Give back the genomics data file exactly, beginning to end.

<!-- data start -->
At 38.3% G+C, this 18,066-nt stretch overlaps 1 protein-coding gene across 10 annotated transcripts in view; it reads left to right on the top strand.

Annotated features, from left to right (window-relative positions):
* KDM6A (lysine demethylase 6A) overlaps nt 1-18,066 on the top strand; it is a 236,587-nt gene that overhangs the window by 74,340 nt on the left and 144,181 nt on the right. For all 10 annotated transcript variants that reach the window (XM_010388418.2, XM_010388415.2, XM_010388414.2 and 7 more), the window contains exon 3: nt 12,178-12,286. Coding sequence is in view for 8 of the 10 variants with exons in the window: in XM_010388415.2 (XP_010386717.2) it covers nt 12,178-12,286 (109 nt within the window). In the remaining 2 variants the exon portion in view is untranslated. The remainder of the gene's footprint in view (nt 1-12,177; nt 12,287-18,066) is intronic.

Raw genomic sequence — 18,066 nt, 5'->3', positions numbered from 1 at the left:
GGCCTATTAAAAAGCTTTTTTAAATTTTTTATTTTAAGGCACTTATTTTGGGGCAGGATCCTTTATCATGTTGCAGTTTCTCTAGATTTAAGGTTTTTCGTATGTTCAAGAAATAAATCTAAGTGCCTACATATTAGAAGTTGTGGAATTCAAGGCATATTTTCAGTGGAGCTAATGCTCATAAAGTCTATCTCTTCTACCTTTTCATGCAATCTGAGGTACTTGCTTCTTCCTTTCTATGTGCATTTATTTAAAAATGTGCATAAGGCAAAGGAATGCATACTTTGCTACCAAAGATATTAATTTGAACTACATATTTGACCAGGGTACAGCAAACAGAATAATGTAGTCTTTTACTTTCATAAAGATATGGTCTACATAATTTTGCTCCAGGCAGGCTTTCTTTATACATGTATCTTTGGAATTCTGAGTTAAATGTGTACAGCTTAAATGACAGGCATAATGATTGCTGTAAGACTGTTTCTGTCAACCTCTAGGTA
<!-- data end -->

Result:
At 38.3% G+C, this 18,066-nt stretch overlaps 1 protein-coding gene across 10 annotated transcripts in view; it reads left to right on the top strand.

Annotated features, from left to right (window-relative positions):
* KDM6A (lysine demethylase 6A) overlaps nt 1-18,066 on the top strand; it is a 236,587-nt gene that overhangs the window by 74,340 nt on the left and 144,181 nt on the right. For all 10 annotated transcript variants that reach the window (XM_010388418.2, XM_010388415.2, XM_010388414.2 and 7 more), the window contains exon 3: nt 12,178-12,286. Coding sequence is in view for 8 of the 10 variants with exons in the window: in XM_010388415.2 (XP_010386717.2) it covers nt 12,178-12,286 (109 nt within the window). In the remaining 2 variants the exon portion in view is untranslated. The remainder of the gene's footprint in view (nt 1-12,177; nt 12,287-18,066) is intronic.

Raw genomic sequence — 18,066 nt, 5'->3', positions numbered from 1 at the left:
GGCCTATTAAAAAGCTTTTTTAAATTTTTTATTTTAAGGCACTTATTTTGGGGCAGGATCCTTTATCATGTTGCAGTTTCTCTAGATTTAAGGTTTTTCGTATGTTCAAGAAATAAATCTAAGTGCCTACATATTAGAAGTTGTGGAATTCAAGGCATATTTTCAGTGGAGCTAATGCTCATAAAGTCTATCTCTTCTACCTTTTCATGCAATCTGAGGTACTTGCTTCTTCCTTTCTATGTGCATTTATTTAAAAATGTGCATAAGGCAAAGGAATGCATACTTTGCTACCAAAGATATTAATTTGAACTACATATTTGACCAGGGTACAGCAAACAGAATAATGTAGTCTTTTACTTTCATAAAGATATGGTCTACATAATTTTGCTCCAGGCAGGCTTTCTTTATACATGTATCTTTGGAATTCTGAGTTAAATGTGTACAGCTTAAATGACAGGCATAATGATTGCTGTAAGACTGTTTCTGTCAACCTCTAGGTA